Rankings Review: Miesha Tate Re-Enters UFC Rankings After Nearly Five Years Away

It might be an understatement to say the UFC has some questionable rankings.  You would expect rankings to be questionable as they are subjective; however, in this column, I will point out rankings that I think are glaring mistakes.  I will also analyze significant movement in the rankings that I agree with.

Editorial Commentary by Peter Parsons

Since writing this column for the past six months, I have focused on rankings that I thought were glaring mistakes.  I am slightly broadening the focus moving forward.  Along with pointing out rankings that I disagree with, I will also explain why I agree with certain rankings when there is significant movement involved.

In this week’s Rankings Review, I agree with the movement of the two high profile winners from this past Saturday.

Meisha Tate entered the top 10 for the first time in nearly five years after defeating previous No. 12 ranked Marion Reneau in the veteran Reneau’s retirement fight.

Despite defeating a fighter ranked below him in Thiago Moises who was ranked 14th, Islam Makhlachev climbed four spots in the lightweight rankings.

Miesha Tate ranked No. 8 at bantamweight

Miesha Tate returned to the octagon this past Saturday after nearly five years away from the sport.  Tate 2.0, as she was calling herself, became the first fighter to finish Marion Reneau with a third round TKO.  It was interesting to see where Tate would be ranked after defeating the 12th ranked Reneau in her first fight in over four and a half years.

Many times, a fighter takes his or her opponents ranking after a victory.  Sometimes I find voters seem quick to give the lower ranked fighter the ranking of their opponent who they defeated instead of analyzing the other fighters higher in the rankings.  In this case, I think Tate is worthy of her No. 8 ranking.

Tate is one spot ahead of the No. 9 ranked Sara McMann who is the last fighter Reneau defeated.  Tate holds a win over the Olympic silver medalist McMann back in 2015, which I don’t put much stock into since it was not recent.  Perhaps a more noteworthy gauge of where Tate currently stands is No. 10 ranked Macy Chiasson, who was Reneau’s last opponent before Tate.  Chiasson defeated Reneau in a hard-fought unanimous decision.  As previously mentioned, Tate was the first fighter to finish Reneau.

When Tate last fought in November of 2016, she was ranked No. 1 against Raquel Pennington who was ranked No. 8 at the time.  In her previous fight, Tate lost her title to champion Amanda Nunes who hasn’t lost since and has become the first female two division champ, the pound for pound queen, and the GOAT of women’s MMA.  Tate has publicly stated that she wants to climb the rankings and fight once again for the title.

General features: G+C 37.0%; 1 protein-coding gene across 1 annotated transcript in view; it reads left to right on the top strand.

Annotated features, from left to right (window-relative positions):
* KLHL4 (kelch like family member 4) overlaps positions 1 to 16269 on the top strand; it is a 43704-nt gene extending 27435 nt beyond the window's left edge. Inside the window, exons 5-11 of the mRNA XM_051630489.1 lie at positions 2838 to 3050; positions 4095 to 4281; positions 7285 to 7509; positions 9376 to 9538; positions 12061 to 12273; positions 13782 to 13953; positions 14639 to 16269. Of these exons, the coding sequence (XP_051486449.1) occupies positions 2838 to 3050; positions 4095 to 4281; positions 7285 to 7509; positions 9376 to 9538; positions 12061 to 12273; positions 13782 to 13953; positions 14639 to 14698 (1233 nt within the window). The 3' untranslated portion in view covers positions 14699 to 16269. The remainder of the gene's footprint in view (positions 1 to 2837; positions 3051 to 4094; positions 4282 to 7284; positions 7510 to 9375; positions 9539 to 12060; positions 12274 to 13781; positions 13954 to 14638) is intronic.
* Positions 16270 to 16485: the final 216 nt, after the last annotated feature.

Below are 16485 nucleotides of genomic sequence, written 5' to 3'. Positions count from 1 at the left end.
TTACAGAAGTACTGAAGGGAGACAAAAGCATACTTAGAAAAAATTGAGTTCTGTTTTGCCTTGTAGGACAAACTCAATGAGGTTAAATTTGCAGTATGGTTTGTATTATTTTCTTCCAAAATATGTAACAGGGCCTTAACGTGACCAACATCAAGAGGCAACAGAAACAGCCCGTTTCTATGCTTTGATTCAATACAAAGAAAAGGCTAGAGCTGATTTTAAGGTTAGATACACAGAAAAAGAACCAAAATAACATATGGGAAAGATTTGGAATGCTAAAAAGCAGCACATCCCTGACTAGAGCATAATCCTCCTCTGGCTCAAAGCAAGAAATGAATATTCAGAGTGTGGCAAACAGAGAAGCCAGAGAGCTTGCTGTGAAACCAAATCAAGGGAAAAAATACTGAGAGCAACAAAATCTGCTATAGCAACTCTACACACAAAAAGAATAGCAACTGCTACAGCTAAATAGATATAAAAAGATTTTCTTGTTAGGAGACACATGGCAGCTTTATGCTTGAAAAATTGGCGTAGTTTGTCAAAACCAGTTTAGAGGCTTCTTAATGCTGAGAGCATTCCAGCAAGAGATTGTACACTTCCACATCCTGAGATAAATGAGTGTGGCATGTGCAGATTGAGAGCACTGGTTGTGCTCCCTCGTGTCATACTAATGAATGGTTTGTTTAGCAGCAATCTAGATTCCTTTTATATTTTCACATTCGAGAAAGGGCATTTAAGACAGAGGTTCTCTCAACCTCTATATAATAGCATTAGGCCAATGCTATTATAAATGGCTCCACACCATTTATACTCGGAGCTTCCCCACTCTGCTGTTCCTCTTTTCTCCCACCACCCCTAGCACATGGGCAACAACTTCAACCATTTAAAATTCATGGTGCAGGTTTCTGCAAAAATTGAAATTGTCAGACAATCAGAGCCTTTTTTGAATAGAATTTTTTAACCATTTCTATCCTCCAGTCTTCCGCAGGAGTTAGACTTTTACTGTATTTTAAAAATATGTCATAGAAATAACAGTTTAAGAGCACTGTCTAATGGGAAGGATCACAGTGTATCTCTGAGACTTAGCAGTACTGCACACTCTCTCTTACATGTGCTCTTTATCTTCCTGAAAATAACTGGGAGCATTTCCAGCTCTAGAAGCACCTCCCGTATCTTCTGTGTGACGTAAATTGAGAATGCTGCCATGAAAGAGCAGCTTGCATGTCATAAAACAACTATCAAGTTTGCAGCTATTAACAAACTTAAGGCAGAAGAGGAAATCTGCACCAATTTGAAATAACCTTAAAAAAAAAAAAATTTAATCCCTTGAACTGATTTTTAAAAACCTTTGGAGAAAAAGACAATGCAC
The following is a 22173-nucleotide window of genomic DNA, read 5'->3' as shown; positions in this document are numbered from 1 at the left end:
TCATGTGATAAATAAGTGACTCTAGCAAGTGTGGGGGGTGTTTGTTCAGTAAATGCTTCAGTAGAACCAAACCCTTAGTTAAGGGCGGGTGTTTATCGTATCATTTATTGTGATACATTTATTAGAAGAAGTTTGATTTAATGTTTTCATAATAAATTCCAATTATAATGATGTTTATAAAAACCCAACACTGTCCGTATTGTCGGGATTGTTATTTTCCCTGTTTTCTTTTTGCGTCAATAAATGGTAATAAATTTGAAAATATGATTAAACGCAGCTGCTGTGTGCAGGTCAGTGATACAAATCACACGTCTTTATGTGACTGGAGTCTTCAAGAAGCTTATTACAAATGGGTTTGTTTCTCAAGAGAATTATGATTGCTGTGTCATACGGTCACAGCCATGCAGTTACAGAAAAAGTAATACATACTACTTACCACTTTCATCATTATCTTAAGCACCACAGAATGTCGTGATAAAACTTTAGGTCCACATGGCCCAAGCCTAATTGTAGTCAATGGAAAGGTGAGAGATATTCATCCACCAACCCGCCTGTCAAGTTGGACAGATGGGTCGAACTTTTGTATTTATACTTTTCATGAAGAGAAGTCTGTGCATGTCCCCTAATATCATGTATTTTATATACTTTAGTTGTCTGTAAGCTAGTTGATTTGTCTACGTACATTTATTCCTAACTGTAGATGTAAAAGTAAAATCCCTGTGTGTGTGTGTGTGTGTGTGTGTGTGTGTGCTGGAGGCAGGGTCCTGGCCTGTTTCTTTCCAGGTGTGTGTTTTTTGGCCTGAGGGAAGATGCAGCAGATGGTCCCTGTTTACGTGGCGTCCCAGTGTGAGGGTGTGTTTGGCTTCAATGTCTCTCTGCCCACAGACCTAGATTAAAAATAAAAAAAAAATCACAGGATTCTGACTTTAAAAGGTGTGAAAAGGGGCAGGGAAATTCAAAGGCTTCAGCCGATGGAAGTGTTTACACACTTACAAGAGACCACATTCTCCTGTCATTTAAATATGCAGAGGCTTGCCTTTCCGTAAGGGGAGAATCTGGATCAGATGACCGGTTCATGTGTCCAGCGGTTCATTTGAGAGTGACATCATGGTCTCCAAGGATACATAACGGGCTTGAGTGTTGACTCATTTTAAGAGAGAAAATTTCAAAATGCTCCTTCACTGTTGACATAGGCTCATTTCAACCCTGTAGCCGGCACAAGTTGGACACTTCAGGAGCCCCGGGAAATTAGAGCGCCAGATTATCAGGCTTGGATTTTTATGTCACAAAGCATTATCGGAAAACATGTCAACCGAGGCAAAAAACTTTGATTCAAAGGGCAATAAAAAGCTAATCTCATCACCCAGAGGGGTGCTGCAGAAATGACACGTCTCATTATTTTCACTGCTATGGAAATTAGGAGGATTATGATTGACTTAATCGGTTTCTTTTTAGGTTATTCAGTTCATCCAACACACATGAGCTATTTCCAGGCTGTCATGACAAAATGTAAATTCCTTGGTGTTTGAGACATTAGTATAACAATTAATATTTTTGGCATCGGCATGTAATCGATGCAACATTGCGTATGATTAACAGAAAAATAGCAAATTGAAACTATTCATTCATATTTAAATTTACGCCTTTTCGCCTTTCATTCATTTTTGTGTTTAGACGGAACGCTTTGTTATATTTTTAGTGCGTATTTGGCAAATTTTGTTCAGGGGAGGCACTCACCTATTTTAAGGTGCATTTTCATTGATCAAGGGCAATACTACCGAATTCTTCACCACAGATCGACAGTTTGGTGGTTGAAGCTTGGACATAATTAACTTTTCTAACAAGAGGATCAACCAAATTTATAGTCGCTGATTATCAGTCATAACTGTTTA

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Islam Makhachev ranked No. 5 at lightweight

Islam Makhachev has fought lower ranked fighters in his last several fights.  This is largely due to the fact that higher ranked fighters did not want to fight him.  This will likely change now, especially with the No. 5 next to his name.

Makhachev was ranked No. 9 coming into his main event fight this past Saturday against Brazilian Thiago Moises who was ranked No. 14.  The 29-year-old Russian stopped the Brazilian Jiu-Jitsu black belt with a rear naked choke submission in the fourth round.

So how is Makhachev now ranked in the top 5 without defeating a top 10 opponent?  For starters, Makhachev has won eight fights in a row in what is considered one of, if not the most stacked UFC weight divisions.  He surpassed Tony Ferguson, Rafael Dos Anjos, Dan Hooker and Conor McGregor in the rankings.  Ferguson has now lost three in a row.  Dos Anjos has won just the one fight over Paul Felder since returning to the lightweight division.  Hooker has lost two in a row.  McGregor has lost three of his last four.

I know all losses aren’t the same.  McGregor’s recent losses came against the best in Khabib Nurmagomedov and Dustin Poirier.  After winning 12 in a row, Ferguson has lost against Justin Gaethje, Charles Oliveira and Beniel Dariush.  That being said, I think Makhachev’s recent submission victories, and his eight fight UFC win streak make him worthy of his No. 5 ranking.

My rankings would look different than any other writer or fan who follows the sport closely.  This is to be expected, as rankings are subjective.  Rankings should be based primarily on results and not perceived potential or popularity.

Some people think rankings do not matter.  Rankings do matter.  They matter when it comes to matchmaking.  They matter when it comes to contract negotiations.

Let’s keep the rankings conversation going.  Do you agree or disagree with the above Ranking Review? Express your thoughts in the comments below.